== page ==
Some months ago, we posted some thoughts that had been penned by Shoshi, a member of our Activity Team.

Now, as we enter the beginning phase of our easing restrictions and welcoming staff back to Heathlands Village, she has shared her thoughts again – perfectly encapsulating what so many of our staff feel.

A lengthy, emotional and stark portrayal of life at Heathlands Village.

– – – – – – – – – – – – – – – – – – – – – – – – – – – – – –


Change Is In The Air


I can feel it when I wake up and wonder what today will bring. I can feel it as I drop my daughter off at school and see faces at the gate again. I can feel it as I drive around and see the cars and traffic filling the streets once again.

I can feel it as I walk up the hill and into Heathlands village


Change is in the air.


There is change, and with change come new challenges and discoveries. We’re still wearing masks all day, we’re keeping two meters apart, we are being tested; these things haven’t changed.

But now there is hope all around us. Hope that the worst is over. Hope that we have the continued strength to get through whatever the next stage will be. Hope that things could return to ‘normal’ someday.


Change is in the air.


Then there are the emotions. I cried when I came home from work today, but this time it was tears of joy; tears of relief. I had helped Maureen get her lipstick and outfit ready for her visit from Leslie, her husband.

Her husband who she hasn’t seen for 14 weeks.

Just think about that for a moment. Three months of not being able to see each other. Three months when the world changed in the most dramatic way. Three months in which our residents were placed in the most vulnerable category. Three months cloaked in fear, anxiety, confusion and disbelief.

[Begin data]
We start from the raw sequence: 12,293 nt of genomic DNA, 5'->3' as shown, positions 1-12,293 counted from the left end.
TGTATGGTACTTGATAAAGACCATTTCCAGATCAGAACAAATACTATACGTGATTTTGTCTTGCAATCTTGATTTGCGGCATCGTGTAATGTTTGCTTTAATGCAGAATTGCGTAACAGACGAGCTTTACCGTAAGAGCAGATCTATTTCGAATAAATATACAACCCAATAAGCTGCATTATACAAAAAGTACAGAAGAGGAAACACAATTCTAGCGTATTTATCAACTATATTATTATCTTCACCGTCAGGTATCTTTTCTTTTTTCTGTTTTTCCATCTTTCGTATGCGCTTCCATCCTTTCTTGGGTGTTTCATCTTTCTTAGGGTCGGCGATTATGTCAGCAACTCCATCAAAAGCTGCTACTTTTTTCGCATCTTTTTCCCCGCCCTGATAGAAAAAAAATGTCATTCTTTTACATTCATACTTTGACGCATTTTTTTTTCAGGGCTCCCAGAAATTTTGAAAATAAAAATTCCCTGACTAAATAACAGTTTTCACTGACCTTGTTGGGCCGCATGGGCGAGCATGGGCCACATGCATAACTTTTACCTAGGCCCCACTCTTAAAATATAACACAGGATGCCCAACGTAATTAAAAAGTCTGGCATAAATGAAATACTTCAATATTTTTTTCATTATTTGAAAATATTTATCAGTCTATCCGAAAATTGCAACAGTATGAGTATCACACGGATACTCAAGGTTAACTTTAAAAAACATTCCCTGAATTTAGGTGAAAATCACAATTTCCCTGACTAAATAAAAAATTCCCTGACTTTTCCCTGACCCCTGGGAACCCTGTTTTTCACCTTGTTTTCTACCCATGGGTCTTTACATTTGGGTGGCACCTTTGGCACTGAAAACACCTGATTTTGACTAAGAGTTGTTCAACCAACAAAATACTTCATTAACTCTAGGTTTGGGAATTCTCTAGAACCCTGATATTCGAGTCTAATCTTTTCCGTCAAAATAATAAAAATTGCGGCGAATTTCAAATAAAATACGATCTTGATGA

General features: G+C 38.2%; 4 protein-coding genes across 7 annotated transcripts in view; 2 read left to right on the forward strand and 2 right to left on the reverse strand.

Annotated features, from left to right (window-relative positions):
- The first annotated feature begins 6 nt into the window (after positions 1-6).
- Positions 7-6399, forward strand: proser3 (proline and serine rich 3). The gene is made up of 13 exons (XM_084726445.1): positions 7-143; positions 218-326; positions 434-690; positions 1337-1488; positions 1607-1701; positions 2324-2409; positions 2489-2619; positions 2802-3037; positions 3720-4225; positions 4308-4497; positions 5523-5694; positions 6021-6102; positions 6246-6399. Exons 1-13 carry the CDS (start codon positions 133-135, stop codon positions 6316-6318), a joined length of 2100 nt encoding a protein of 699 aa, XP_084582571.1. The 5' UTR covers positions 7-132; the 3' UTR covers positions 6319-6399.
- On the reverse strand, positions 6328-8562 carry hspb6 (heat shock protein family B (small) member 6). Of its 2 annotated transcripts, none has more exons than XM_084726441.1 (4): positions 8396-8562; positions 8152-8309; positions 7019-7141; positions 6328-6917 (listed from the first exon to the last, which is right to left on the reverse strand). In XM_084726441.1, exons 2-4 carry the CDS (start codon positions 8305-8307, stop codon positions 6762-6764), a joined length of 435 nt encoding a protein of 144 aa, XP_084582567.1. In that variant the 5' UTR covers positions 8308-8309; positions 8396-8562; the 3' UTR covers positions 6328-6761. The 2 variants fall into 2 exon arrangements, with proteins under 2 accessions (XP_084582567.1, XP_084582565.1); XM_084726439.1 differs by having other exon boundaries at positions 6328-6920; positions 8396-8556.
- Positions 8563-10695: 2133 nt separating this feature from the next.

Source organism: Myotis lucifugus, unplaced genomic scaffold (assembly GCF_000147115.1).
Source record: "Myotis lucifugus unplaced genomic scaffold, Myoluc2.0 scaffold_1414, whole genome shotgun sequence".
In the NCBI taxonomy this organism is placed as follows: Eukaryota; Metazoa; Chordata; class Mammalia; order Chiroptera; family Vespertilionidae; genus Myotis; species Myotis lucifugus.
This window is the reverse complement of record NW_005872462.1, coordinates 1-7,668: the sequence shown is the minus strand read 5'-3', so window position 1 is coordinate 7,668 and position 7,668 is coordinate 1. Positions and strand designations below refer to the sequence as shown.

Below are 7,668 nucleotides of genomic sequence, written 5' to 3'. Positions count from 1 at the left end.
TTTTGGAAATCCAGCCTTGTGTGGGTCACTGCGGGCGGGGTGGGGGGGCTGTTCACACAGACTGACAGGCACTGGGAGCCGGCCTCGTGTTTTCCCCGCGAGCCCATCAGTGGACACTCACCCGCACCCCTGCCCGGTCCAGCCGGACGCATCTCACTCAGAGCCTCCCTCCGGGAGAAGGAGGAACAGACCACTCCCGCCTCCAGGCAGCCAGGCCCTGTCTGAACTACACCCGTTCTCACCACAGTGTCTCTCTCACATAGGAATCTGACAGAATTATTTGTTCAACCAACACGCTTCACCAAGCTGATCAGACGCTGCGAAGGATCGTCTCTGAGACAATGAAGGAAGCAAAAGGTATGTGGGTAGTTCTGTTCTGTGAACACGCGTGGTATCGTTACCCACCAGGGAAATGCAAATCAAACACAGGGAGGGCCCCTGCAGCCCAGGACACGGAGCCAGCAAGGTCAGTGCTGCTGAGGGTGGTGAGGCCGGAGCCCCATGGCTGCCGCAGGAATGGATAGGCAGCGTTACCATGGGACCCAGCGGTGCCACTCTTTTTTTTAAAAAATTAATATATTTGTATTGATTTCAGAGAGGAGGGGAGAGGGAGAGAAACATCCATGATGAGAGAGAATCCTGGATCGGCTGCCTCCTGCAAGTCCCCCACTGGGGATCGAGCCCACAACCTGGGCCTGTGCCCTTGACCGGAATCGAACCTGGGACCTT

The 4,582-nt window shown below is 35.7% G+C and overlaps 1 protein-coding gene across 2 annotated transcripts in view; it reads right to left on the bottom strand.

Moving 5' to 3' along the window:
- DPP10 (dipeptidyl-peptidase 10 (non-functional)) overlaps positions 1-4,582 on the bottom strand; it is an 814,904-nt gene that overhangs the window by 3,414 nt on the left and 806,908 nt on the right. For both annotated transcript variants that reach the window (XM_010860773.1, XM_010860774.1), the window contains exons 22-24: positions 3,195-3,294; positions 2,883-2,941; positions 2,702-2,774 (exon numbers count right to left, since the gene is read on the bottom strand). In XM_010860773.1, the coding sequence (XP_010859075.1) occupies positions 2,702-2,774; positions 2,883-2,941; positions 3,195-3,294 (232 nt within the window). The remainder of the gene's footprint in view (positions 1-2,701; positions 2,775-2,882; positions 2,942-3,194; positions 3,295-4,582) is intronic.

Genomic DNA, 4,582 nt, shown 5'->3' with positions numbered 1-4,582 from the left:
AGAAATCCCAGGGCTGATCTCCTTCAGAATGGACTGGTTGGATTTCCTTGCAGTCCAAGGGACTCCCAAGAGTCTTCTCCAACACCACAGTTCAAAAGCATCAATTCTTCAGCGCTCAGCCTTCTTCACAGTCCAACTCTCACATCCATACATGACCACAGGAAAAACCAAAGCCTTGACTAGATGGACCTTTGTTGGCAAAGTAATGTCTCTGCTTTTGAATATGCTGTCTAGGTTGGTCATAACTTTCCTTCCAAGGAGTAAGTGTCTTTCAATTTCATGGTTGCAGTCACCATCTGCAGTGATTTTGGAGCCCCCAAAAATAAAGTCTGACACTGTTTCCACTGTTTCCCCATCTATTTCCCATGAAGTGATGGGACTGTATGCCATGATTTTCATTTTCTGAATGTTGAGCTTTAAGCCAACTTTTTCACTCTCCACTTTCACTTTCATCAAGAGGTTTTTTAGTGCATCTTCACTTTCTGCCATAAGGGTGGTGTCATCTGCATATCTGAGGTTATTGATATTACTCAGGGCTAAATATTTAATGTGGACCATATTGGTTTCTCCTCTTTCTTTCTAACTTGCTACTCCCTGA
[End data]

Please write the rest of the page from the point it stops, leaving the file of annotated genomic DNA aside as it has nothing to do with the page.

Three months in which family members were lost and people mourned alone. Three months of being without the one person closest to you – the person meant to be by your side through the good and the bad. Kept apart through no fault of your own.

And so, I cried. I cried for the time lost, I cried for the pain endured – but mostly I cried with the relief that loved ones could be back together again, even through a glass panel.

You could finally see each other, and we could all feel and share the emotion, the excitement and joy.


Change is in the air.


“Families who eat together, stay together.”

When I walked in to Balcombe Hall – our main dining room at Heathlands Village – filled with smiles and chatter, this quote kept repeating itself in my head. For 100 days the doors have remained closed and the hall has been silent. Residents have weathered the storm, eating every meal in the confinement of their flats, alone, with no one to share a story, a laugh, a l’chaim, or a compliment to the chef.

To finally see our family together, sharing a meal and breaking down the loneliness, brought tears to many eyes. The food in Heathlands Village has never tasted so sweet.


Change is in the air.


One of the very first measures put in place way back in March was the closure of the bridge to Eventhall House. Where once we would be constantly back and forth, bringing residents to the bustling Activity Centre or taking activities to them, suddenly there was an invisible, impenetrable barrier between us. Safety first, so we reluctantly said goodbye to our friends across the bridge, not knowing how long we would wait until we saw them again.

Today we were given the news we could go back.

They may not be our blood, we may not have known them all our lives, but these residents are our family. The relief to be told we could finally step over that bridge is difficult to express.

So many twisting, conflicting emotions. Sadness thinking of those who are no longer with us. Joy to finally reunite with those we did see. Smiles and dancing filled the lounge as we made our way around, cherishing every precious moment.


Change is in the air.


No one knows what’s around the corner. If there’s one thing I’ve learnt throughout this time it’s to expect the unexpected. We know there will be teething issues as we go through all these changes. There will be tears and smiles.

But one thing that hasn’t changed – will never change – is the incredible team we have at The Fed; the support, the love and care. We will all support one another, and we will get through this time of change together.


Change is in the air.